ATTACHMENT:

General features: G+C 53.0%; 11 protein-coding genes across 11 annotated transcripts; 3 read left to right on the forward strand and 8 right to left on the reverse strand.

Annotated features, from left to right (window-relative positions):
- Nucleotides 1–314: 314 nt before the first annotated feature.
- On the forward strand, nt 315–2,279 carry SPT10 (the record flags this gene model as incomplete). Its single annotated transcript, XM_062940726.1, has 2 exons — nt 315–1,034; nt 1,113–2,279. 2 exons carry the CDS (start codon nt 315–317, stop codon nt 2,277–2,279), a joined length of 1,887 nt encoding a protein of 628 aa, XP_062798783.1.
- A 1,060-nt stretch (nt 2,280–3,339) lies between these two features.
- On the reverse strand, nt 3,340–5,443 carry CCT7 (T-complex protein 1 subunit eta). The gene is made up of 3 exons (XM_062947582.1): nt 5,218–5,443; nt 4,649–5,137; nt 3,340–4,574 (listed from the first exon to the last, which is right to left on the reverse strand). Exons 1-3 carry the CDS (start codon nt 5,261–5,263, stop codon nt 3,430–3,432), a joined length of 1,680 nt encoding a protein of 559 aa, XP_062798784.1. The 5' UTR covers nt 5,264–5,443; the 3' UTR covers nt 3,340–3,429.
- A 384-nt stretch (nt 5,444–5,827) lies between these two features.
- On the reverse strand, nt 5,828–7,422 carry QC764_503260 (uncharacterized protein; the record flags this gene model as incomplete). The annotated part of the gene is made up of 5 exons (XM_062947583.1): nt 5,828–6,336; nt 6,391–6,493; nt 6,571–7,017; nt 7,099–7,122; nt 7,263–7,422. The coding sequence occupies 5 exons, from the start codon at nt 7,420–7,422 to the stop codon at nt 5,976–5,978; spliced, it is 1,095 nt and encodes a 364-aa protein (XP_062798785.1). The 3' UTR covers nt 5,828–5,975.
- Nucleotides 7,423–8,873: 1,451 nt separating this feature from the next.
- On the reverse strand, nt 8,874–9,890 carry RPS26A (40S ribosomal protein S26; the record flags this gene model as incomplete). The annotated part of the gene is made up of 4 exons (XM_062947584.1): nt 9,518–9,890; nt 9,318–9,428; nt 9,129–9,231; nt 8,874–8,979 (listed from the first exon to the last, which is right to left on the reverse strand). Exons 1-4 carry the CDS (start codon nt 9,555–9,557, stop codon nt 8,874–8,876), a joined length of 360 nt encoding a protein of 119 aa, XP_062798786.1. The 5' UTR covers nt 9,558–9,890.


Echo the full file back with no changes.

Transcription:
General features: G+C 53.0%; 11 protein-coding genes across 11 annotated transcripts; 3 read left to right on the forward strand and 8 right to left on the reverse strand.

Annotated features, from left to right (window-relative positions):
- Nucleotides 1–314: 314 nt before the first annotated feature.
- On the forward strand, nt 315–2,279 carry SPT10 (the record flags this gene model as incomplete). Its single annotated transcript, XM_062940726.1, has 2 exons — nt 315–1,034; nt 1,113–2,279. 2 exons carry the CDS (start codon nt 315–317, stop codon nt 2,277–2,279), a joined length of 1,887 nt encoding a protein of 628 aa, XP_062798783.1.
- A 1,060-nt stretch (nt 2,280–3,339) lies between these two features.
- On the reverse strand, nt 3,340–5,443 carry CCT7 (T-complex protein 1 subunit eta). The gene is made up of 3 exons (XM_062947582.1): nt 5,218–5,443; nt 4,649–5,137; nt 3,340–4,574 (listed from the first exon to the last, which is right to left on the reverse strand). Exons 1-3 carry the CDS (start codon nt 5,261–5,263, stop codon nt 3,430–3,432), a joined length of 1,680 nt encoding a protein of 559 aa, XP_062798784.1. The 5' UTR covers nt 5,264–5,443; the 3' UTR covers nt 3,340–3,429.
- A 384-nt stretch (nt 5,444–5,827) lies between these two features.
- On the reverse strand, nt 5,828–7,422 carry QC764_503260 (uncharacterized protein; the record flags this gene model as incomplete). The annotated part of the gene is made up of 5 exons (XM_062947583.1): nt 5,828–6,336; nt 6,391–6,493; nt 6,571–7,017; nt 7,099–7,122; nt 7,263–7,422. The coding sequence occupies 5 exons, from the start codon at nt 7,420–7,422 to the stop codon at nt 5,976–5,978; spliced, it is 1,095 nt and encodes a 364-aa protein (XP_062798785.1). The 3' UTR covers nt 5,828–5,975.
- Nucleotides 7,423–8,873: 1,451 nt separating this feature from the next.
- On the reverse strand, nt 8,874–9,890 carry RPS26A (40S ribosomal protein S26; the record flags this gene model as incomplete). The annotated part of the gene is made up of 4 exons (XM_062947584.1): nt 9,518–9,890; nt 9,318–9,428; nt 9,129–9,231; nt 8,874–8,979 (listed from the first exon to the last, which is right to left on the reverse strand). Exons 1-4 carry the CDS (start codon nt 9,555–9,557, stop codon nt 8,874–8,876), a joined length of 360 nt encoding a protein of 119 aa, XP_062798786.1. The 5' UTR covers nt 9,558–9,890.